Batten down the hatches
Murray Gunn, Head of Research for Elliott Wave International’s Global Market Perspective offers his opinion on the future of the economy:
“We think the major Western economies are on the cusp of turning down into the worst recession we have seen in our history. Sitting near its highest ratio ever, U.S. total credit market debt to GDP assumes a perpetual economic growth engine that quite simply does not exist. Should the U.S. economy start to shrink, and our analysis suggests that it will, the high nominal levels of debt will instantly become a very big issue. People will look to central banks to help them out, based upon the incorrect assumption that the Fed controls interest rates.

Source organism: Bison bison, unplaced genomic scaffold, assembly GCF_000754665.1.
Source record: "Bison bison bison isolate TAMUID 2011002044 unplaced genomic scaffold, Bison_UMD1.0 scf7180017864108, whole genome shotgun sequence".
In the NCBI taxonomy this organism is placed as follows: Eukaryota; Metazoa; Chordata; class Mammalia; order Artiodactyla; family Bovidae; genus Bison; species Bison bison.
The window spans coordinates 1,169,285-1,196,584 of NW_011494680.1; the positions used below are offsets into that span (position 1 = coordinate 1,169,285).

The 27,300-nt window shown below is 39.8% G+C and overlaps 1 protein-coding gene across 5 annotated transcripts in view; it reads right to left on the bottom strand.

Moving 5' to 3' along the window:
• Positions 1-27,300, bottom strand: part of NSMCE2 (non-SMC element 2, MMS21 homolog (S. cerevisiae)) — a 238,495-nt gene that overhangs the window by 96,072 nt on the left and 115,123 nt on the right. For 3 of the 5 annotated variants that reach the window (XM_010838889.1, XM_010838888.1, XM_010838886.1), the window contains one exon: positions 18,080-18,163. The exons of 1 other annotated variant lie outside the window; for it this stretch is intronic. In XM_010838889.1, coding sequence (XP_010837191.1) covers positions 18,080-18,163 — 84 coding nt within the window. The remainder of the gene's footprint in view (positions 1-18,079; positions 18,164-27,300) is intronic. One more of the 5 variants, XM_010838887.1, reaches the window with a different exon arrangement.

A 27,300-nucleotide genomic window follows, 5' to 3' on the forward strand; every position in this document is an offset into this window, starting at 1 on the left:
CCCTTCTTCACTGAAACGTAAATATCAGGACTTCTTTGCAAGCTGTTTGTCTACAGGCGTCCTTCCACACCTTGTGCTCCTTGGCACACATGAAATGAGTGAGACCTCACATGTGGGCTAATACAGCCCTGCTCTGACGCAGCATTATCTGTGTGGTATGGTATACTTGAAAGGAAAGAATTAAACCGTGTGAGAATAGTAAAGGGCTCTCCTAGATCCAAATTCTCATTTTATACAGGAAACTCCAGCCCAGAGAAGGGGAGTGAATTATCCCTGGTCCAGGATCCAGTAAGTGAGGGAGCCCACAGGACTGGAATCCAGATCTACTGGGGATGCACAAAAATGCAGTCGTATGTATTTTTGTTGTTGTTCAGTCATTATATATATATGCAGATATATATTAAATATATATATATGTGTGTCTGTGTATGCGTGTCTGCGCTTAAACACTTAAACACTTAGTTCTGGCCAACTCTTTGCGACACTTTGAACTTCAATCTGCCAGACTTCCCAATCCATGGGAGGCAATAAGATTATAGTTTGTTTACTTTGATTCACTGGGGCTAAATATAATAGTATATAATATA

They do not. The Fed merely follows the rates that the free market has already set. Case in point – everyone waited with bated breath Wednesday afternoon to see what the Fed would do. And the Fed raised rates ¼%. Big deal. The free market has been raising short-term interest rates for the better part of two years now from near zero to over 2%. People are actually shopping yields. The Fed is just following the free market, happily taking and receiving credit for work that they do not perform. In fact, the Fed is probably quite happy to be raising rates now in order to give it some scope for cutting rates in the coming downturn. As the economy weakens, the authorities will be found wanting because they won’t have the monetary policy firepower, and confidence in the Fed will be lost. Our prediction is that central banks will go from being feted for ‘saving the world’ in 2008 – which they didn’t anyway – to being vilified for being impotent in the coming deflationary crash.”